Saint Sebastian in the Princeton University Art Museum
Numerous works in the Princeton University Art Museum’s collections speak to Saint Sebastian’s powerful appeal to artists and to their diverse treatment of the saint. An Early Christian martyr, Saint Sebastian of Milan was a soldier who was persecuted for his faith under the Roman Emperor Diocletian. According to his legend, Sebastian was bound and shot with arrows. He survived this first attempt on his life and was nursed back to health by Irene of Rome. Although he was later beaten to death with a club, Sebastian is most often represented against a post or a tree, either pierced by arrows or holding the weapons as his attribute. His miraculous survival led to his role as a protector against the plague from the Middle Ages onward; since then, he has been featured with other saints in altarpieces and also shown alone in devotional works. Sebastian’s burial outside the walls of Rome, in a church known today as San Sebastiano fuori le mura, explains his frequent portrayal by Italian artists.
In the following selection of works, Sebastian is often represented as a partially nude figure, with his youthful body in a contorted pose that enabled artists to engage with anatomical detail. Federico Barocci’s preparatory drawing for the Crucifixion altarpiece in the Cathedral of Genoa, for example, reveals the artist’s fascination with modeling the outlines of Sebastian’s muscular body and capturing the effects of light on his collarbone and legs.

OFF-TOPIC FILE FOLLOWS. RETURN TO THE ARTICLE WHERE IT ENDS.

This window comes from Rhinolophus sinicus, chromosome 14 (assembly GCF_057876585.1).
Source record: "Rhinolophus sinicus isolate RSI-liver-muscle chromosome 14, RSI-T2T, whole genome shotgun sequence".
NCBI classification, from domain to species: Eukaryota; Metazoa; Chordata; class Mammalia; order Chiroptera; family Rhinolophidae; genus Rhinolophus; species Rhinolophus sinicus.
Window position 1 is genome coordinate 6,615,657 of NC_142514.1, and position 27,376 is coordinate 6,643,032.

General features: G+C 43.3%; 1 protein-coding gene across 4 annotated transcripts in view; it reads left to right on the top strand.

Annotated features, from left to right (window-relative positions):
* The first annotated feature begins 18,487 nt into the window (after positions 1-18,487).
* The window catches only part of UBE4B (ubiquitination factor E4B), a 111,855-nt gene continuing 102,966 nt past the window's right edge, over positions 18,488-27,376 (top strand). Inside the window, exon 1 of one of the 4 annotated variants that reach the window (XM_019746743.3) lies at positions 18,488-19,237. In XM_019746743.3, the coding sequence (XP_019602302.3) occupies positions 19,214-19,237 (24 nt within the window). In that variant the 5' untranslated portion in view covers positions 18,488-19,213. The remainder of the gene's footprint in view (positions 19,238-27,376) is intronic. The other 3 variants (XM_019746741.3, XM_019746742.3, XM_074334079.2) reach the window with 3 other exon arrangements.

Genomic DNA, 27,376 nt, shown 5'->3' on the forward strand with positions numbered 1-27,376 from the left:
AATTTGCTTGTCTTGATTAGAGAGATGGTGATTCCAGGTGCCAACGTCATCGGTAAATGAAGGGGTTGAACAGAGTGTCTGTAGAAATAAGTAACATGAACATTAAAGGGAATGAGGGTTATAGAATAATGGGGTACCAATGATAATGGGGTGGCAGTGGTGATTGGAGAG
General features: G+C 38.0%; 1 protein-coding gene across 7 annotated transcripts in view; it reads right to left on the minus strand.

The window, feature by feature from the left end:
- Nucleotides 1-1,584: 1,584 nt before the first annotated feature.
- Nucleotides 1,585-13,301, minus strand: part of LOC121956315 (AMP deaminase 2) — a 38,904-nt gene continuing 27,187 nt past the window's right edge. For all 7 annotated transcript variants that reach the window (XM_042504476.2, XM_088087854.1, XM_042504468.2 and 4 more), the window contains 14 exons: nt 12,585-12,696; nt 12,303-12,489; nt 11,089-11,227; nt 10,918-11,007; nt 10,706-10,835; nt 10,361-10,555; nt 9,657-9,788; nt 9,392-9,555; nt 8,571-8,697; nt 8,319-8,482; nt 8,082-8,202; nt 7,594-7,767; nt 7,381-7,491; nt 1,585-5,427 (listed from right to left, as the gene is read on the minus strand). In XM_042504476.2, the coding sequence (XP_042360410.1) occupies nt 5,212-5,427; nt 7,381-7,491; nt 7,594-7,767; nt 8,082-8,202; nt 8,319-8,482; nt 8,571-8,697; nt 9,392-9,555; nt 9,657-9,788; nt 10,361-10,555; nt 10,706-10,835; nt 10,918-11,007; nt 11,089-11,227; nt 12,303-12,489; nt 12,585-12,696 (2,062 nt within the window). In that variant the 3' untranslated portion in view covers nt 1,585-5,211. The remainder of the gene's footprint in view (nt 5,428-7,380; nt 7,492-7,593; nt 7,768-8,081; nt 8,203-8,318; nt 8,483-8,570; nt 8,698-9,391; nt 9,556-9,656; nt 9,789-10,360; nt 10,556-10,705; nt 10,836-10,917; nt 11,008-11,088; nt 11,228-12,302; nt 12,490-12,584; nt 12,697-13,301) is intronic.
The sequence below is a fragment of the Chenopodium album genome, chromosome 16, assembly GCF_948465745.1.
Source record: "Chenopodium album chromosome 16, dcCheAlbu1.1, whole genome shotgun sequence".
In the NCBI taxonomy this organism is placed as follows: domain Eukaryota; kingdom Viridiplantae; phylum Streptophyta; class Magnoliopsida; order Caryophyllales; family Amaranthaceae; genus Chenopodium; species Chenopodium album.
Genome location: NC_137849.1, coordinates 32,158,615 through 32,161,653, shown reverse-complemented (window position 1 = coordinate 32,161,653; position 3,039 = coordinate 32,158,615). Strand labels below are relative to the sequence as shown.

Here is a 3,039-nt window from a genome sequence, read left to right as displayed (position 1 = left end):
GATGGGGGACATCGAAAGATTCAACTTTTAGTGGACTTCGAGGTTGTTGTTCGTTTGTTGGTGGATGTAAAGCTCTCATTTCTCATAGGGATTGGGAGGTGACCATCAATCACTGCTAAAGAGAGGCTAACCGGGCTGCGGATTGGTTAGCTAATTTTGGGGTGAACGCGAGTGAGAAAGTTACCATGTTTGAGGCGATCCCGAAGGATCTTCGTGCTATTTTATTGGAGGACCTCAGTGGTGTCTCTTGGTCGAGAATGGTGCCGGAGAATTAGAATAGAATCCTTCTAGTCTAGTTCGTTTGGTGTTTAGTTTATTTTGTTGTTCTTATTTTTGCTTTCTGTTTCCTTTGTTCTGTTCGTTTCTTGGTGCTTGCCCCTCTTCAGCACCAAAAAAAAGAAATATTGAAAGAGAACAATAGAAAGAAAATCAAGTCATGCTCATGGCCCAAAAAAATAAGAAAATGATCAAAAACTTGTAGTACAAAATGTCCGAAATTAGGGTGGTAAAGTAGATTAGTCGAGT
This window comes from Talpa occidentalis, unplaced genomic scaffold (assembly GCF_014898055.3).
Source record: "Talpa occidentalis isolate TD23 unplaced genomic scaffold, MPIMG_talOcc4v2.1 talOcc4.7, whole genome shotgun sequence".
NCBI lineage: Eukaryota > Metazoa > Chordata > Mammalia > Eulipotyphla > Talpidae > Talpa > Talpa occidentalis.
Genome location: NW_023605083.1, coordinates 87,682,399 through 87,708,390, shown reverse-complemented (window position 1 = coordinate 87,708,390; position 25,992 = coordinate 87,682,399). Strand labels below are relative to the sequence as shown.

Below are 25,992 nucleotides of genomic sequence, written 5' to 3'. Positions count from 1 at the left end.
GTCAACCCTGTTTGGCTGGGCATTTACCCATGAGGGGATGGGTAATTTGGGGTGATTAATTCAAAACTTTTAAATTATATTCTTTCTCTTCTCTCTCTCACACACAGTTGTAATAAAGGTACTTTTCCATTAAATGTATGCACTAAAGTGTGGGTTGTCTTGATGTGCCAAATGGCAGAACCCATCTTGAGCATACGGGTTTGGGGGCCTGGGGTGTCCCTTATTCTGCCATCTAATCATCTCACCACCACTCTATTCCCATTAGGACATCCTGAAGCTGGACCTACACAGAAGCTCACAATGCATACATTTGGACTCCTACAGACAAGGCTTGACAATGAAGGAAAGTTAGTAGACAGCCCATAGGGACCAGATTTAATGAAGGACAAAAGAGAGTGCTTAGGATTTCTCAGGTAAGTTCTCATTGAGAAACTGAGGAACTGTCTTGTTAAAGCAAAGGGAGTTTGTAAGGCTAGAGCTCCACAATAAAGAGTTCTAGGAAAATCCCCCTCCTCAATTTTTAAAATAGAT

The story of Saint Sebastian’s shooting offered artists different narrative moments to focus on in their depictions. In his red-chalk drawing of the saint, Jusepe de Ribera creates a sense of anticipation, showing an executioner tying Sebastian to a tree moments before he will be shot. A drawing by an artist close to Luca Cambiaso features a scene following the attempted execution of Sebastian, with Irene releasing the saint from the tree where he was bound.
A more symbolic representation of Sebastian's shooting is found in the Master of the Greenville Tondo's painting that includes only one arrow, strategically positioned by the groin where sores from the Black Death were known to appear. Hans Baldung Grien’s woodcut includes a more shocking depiction, in which the saint’s body is displayed in a painfully angular pose, nearly broken by his suffering.
The scale of Saint Sebastian within a composition and his relationship with the viewer also play important roles in a work. In his etching, Jacques Callot adopts a distantviewpoint for the scene, setting it in a rich architectural context filled with a crelly indifferent crown of spectators who observe the archers' actions.
The treatment of Sebastian as a youthful, unclad, and often effeminate figure by numerous artists has contributed to interpretations of the saint as a symbol of homoeroticism, and in contemporary culture, a homosexual icon. In Princeton's collections, the Master of the Greenville Tondo's painting is the most clearly sensual and androgynous representation of the saint.
Veronica White, Curatorial Assistant for Academic Programs
Related Panel Discussion: A Piercing Agony: Two Baroque Interpretations of Saint Sebastian